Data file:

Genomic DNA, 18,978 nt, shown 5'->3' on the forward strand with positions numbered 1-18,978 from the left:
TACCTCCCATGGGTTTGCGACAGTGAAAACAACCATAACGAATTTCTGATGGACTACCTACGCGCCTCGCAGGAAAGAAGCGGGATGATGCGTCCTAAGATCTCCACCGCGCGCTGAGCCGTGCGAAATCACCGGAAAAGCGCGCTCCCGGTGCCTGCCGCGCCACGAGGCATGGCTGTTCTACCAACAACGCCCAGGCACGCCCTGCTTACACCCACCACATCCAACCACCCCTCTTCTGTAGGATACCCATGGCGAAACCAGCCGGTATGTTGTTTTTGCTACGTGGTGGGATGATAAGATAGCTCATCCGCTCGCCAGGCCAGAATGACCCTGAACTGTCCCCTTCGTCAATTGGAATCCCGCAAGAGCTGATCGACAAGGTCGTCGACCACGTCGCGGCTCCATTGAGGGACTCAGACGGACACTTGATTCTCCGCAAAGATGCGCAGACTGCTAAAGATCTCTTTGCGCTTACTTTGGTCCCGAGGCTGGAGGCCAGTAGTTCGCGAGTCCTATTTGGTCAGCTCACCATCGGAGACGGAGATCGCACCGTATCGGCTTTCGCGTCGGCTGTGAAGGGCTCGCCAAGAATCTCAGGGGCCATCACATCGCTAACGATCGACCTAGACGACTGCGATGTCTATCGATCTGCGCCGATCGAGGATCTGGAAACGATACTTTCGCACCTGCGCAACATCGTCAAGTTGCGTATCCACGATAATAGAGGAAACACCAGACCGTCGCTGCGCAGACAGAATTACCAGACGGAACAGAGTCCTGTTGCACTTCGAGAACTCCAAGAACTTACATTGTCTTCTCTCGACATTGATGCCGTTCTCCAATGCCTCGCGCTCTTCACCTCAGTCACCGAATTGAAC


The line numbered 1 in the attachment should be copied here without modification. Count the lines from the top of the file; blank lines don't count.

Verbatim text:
Genomic DNA, 18,978 nt, shown 5'->3' on the forward strand with positions numbered 1-18,978 from the left: